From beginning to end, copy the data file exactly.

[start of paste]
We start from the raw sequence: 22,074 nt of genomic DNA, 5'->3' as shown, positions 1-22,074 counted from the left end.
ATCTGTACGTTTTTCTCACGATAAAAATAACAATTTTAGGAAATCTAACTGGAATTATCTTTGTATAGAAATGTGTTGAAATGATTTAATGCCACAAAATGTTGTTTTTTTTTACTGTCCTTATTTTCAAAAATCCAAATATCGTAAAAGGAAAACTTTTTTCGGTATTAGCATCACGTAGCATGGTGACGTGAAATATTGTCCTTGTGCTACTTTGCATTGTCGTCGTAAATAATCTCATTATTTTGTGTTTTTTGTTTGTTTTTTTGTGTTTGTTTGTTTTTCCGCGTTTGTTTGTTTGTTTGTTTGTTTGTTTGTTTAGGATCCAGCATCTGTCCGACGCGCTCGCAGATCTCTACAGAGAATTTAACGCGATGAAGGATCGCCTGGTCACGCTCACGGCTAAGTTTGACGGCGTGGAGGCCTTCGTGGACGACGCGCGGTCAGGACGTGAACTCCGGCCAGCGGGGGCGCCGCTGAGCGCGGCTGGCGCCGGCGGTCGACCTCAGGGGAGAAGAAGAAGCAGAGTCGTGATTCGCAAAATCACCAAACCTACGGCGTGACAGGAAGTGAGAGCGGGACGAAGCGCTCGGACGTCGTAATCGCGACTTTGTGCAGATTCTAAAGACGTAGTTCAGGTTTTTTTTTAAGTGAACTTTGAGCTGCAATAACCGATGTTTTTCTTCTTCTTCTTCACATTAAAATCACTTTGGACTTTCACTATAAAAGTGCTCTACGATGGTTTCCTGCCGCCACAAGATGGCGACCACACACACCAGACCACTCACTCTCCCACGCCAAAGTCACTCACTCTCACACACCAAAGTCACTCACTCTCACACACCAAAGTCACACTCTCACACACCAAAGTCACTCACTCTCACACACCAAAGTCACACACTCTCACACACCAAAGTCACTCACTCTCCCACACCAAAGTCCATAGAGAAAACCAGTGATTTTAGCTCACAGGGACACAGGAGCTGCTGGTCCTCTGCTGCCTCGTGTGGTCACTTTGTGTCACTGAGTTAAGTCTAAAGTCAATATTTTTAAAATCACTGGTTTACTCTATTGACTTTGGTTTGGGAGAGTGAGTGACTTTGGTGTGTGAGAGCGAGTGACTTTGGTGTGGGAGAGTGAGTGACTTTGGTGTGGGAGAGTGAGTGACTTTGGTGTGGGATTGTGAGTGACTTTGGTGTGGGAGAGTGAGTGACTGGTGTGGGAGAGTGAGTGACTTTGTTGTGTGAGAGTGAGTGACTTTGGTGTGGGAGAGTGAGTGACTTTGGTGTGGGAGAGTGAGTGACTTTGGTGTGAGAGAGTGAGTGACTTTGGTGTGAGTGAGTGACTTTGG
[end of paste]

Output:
We start from the raw sequence: 22,074 nt of genomic DNA, 5'->3' as shown, positions 1-22,074 counted from the left end.
ATCTGTACGTTTTTCTCACGATAAAAATAACAATTTTAGGAAATCTAACTGGAATTATCTTTGTATAGAAATGTGTTGAAATGATTTAATGCCACAAAATGTTGTTTTTTTTTACTGTCCTTATTTTCAAAAATCCAAATATCGTAAAAGGAAAACTTTTTTCGGTATTAGCATCACGTAGCATGGTGACGTGAAATATTGTCCTTGTGCTACTTTGCATTGTCGTCGTAAATAATCTCATTATTTTGTGTTTTTTGTTTGTTTTTTTGTGTTTGTTTGTTTTTCCGCGTTTGTTTGTTTGTTTGTTTGTTTGTTTGTTTAGGATCCAGCATCTGTCCGACGCGCTCGCAGATCTCTACAGAGAATTTAACGCGATGAAGGATCGCCTGGTCACGCTCACGGCTAAGTTTGACGGCGTGGAGGCCTTCGTGGACGACGCGCGGTCAGGACGTGAACTCCGGCCAGCGGGGGCGCCGCTGAGCGCGGCTGGCGCCGGCGGTCGACCTCAGGGGAGAAGAAGAAGCAGAGTCGTGATTCGCAAAATCACCAAACCTACGGCGTGACAGGAAGTGAGAGCGGGACGAAGCGCTCGGACGTCGTAATCGCGACTTTGTGCAGATTCTAAAGACGTAGTTCAGGTTTTTTTTTAAGTGAACTTTGAGCTGCAATAACCGATGTTTTTCTTCTTCTTCTTCACATTAAAATCACTTTGGACTTTCACTATAAAAGTGCTCTACGATGGTTTCCTGCCGCCACAAGATGGCGACCACACACACCAGACCACTCACTCTCCCACGCCAAAGTCACTCACTCTCACACACCAAAGTCACTCACTCTCACACACCAAAGTCACACTCTCACACACCAAAGTCACTCACTCTCACACACCAAAGTCACACACTCTCACACACCAAAGTCACTCACTCTCCCACACCAAAGTCCATAGAGAAAACCAGTGATTTTAGCTCACAGGGACACAGGAGCTGCTGGTCCTCTGCTGCCTCGTGTGGTCACTTTGTGTCACTGAGTTAAGTCTAAAGTCAATATTTTTAAAATCACTGGTTTACTCTATTGACTTTGGTTTGGGAGAGTGAGTGACTTTGGTGTGTGAGAGCGAGTGACTTTGGTGTGGGAGAGTGAGTGACTTTGGTGTGGGAGAGTGAGTGACTTTGGTGTGGGATTGTGAGTGACTTTGGTGTGGGAGAGTGAGTGACTGGTGTGGGAGAGTGAGTGACTTTGTTGTGTGAGAGTGAGTGACTTTGGTGTGGGAGAGTGAGTGACTTTGGTGTGGGAGAGTGAGTGACTTTGGTGTGAGAGAGTGAGTGACTTTGGTGTGAGTGAGTGACTTTGG